There are still principles here for all Christians. We should be putting our trust in God and depend on God and not on having lots of money. We should not be chasing luxury or even comfort all the time. Like the Twelve we should be focussed on the urgent and vital mission God has given us to proclaim the good news in words and in actions.
And then Jesus gave the Twelve one more instruction as they continued Jesus’s mission.
5 If people do not welcome you, leave their town and shake the dust off your feet as a testimony against them.’
In those days when Jews visited Gentile towns they would shake the dust off their feet as they left. They believed that even the dust of a non-Jewish town would make them ceremonially unclean. That was the background to Jesus’s words. It was not that the dust on their feet would have any spiritual effect on the Twelve in any way. But it was a symbolic action, even a prophetic action. Shaking the dust off their feet was saying that the town was cut off from God’s salvation because they had rejected God’s messengers. Rejecting the message of the Twelve was just the same as rejecting Jesus himself, and Jesus was the only way of salvation.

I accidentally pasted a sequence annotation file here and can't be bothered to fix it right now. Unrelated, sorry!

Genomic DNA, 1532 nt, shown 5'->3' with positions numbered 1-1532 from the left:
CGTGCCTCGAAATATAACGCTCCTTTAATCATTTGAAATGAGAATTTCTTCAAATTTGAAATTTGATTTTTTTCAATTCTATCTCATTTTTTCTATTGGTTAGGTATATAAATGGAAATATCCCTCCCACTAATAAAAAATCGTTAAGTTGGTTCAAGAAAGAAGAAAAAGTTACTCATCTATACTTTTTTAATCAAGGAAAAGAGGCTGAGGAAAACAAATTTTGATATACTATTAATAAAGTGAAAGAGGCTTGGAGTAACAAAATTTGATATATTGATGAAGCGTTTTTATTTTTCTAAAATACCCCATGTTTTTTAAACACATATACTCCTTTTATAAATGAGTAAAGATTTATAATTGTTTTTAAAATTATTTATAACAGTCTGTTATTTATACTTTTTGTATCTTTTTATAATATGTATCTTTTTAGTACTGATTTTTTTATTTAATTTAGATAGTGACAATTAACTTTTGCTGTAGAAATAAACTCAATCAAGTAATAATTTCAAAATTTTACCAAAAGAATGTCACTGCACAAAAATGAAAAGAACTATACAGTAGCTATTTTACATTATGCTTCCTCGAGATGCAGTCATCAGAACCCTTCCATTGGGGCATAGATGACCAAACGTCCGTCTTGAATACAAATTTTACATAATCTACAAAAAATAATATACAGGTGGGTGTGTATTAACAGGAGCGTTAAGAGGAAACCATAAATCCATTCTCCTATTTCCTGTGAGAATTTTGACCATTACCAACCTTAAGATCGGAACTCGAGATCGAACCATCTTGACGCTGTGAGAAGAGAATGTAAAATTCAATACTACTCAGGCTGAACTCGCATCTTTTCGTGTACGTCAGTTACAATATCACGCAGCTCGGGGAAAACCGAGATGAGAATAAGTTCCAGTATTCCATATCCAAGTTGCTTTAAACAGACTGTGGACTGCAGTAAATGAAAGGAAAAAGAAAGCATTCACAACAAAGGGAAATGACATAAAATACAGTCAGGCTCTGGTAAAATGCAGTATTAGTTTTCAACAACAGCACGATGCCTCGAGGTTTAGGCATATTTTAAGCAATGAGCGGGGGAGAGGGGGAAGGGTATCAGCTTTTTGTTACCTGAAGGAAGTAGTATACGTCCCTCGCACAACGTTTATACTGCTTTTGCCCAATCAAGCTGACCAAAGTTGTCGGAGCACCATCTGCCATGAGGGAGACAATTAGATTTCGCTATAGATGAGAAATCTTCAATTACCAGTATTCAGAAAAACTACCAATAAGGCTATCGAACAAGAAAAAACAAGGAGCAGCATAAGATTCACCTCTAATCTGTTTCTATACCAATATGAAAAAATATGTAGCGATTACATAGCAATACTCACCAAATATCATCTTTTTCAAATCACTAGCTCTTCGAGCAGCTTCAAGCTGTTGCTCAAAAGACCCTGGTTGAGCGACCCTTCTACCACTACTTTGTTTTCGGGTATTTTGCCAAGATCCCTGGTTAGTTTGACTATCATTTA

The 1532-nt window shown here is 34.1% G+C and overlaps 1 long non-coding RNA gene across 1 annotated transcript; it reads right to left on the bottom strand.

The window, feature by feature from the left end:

That is still true today. Our mission is different from that given to the Twelve. We are not called to go from village to village and town to town. So we won’t often walk away from people, shaking the dust off our feet. We will keep on sharing the love of Jesus with our friends and neighbours in words and actions until they put their trust in Jesus too. But if people reject us they are rejecting Jesus as well. He is the only Saviour!
The Twelve apostles obeyed the commission Jesus gave them, and God blessed their mission.
6 So they set out and went from village to village, proclaiming the good news and healing people everywhere.
At our morning of prayer David asked an important question. What is the vision of the church? What do we see as our mission? When we read the Gospels some of the things that the apostles did were unique to the Twelve and to that time and place. But most of the time when we read about what Jesus said to the apostles or more generally to the wider circle of his disciples, we read those things as applying to ourselves as well, because we are Jesus’s followers. So the vision of our church is simple. We are aiming to follow Jesus in the ways his first followers did. And we seek to continue with that same mission Jesus gave to the twelve.